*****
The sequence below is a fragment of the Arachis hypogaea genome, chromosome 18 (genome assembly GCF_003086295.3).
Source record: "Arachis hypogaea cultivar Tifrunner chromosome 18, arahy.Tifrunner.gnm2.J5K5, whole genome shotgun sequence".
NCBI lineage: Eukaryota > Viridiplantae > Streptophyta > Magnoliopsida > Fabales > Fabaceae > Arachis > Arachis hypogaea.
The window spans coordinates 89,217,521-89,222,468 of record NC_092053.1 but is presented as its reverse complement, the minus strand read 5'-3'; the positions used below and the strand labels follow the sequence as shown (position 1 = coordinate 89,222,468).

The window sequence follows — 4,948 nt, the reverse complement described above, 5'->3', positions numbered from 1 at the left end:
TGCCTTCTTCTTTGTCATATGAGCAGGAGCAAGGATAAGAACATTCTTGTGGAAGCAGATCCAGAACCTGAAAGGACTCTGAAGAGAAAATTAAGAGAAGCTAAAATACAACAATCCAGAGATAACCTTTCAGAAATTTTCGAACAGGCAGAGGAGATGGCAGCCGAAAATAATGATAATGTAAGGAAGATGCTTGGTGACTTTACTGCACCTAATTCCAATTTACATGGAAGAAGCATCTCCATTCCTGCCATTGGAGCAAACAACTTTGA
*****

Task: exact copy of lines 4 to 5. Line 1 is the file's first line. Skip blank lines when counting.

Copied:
The window spans coordinates 89,217,521-89,222,468 of record NC_092053.1 but is presented as its reverse complement, the minus strand read 5'-3'; the positions used below and the strand labels follow the sequence as shown (position 1 = coordinate 89,222,468).

The window sequence follows — 4,948 nt, the reverse complement described above, 5'->3', positions numbered from 1 at the left end: